Smartphones see use in more applications in the manufacturing automation environment these days, but as users upgrade their devices it is becoming apparent it is easy to pull important information off old phones, a new report said.
“I buy a lot of recycled phones and there is tons of data still on them,” said Lee Reiber, director of mobile forensics for AccessData, a digital forensics company. “I’d guess if you went and grabbed 10 phones [from recycling companies], 60 percent of those are going to contain data still.”
One of AccessData’s customers contacted the company saying he was interested one how much data remained on phones sold by used phone resellers and consumers.
The phones were the iPhone 3G, Sanyo 2300, HTC Wildfire, LG Optimus, and HTC Hero. Of those five, the iPhone and the old Sanyo did not undergo a reset and contained what Reiber called logical data — things like active account sign-ons, contacts, and calendar information easily usable by any person who turns on the phone.
Even though all of the Android phones went through a factory reset, four of the five phones also included information that would take someone with forensics tools and knowledge to extract from more hidden storage locations.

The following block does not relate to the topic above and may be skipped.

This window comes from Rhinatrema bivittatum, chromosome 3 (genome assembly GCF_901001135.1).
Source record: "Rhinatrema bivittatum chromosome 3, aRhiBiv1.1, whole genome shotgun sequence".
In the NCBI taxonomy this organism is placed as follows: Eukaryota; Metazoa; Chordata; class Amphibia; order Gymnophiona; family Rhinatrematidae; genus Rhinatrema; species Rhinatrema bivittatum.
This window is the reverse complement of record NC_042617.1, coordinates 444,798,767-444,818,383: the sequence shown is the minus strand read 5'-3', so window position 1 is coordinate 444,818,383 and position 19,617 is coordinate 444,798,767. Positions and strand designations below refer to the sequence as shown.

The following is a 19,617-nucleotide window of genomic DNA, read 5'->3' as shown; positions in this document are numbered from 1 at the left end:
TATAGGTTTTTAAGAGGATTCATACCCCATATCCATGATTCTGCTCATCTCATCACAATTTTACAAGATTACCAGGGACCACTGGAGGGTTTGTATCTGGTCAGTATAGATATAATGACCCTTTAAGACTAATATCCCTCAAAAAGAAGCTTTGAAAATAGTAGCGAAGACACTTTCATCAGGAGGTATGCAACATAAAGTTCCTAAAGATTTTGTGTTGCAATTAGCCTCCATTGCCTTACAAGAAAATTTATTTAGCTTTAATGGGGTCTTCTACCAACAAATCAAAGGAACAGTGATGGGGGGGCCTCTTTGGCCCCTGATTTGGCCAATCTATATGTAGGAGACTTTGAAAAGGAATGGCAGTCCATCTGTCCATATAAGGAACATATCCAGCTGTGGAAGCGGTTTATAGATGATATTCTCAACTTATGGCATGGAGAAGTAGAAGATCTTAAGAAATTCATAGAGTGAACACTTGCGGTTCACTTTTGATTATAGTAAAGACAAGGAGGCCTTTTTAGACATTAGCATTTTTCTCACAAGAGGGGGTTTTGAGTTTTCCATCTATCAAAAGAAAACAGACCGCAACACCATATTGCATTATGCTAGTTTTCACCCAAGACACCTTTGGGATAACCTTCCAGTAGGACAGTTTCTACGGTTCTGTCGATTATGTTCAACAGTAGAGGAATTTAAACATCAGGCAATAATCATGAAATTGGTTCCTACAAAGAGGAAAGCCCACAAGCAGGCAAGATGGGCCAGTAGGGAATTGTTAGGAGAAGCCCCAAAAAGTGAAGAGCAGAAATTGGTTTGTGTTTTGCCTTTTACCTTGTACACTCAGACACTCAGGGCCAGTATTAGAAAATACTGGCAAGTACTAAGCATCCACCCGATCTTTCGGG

“All five of them had some way to identify at least the location where the device came from, whether that was the phone serial number and the old phone number,” he said. “Four of the five when we started looking at them further could actually identify a person or a location.”
Some of the details available within those four phones included user account information, Social Security numbers, geolocation tags for where the user had taken pictures using the phone, deleted text messages, and a resume.
Even the old Sanyo, a phone Reiber said most people wouldn’t think twice about containing too much sensitive information, had account log-in information for Yahoo that defaulted within the forms used to log into Yahoo as the former phone’s owner.
This is a perfect case scenario where someone was able to dig into a smartphone and possibly access sensitive corporate data. This shows the difficulty organizations face to ensure they completely destroy data on their smartphones, whether a consumer or company owns it.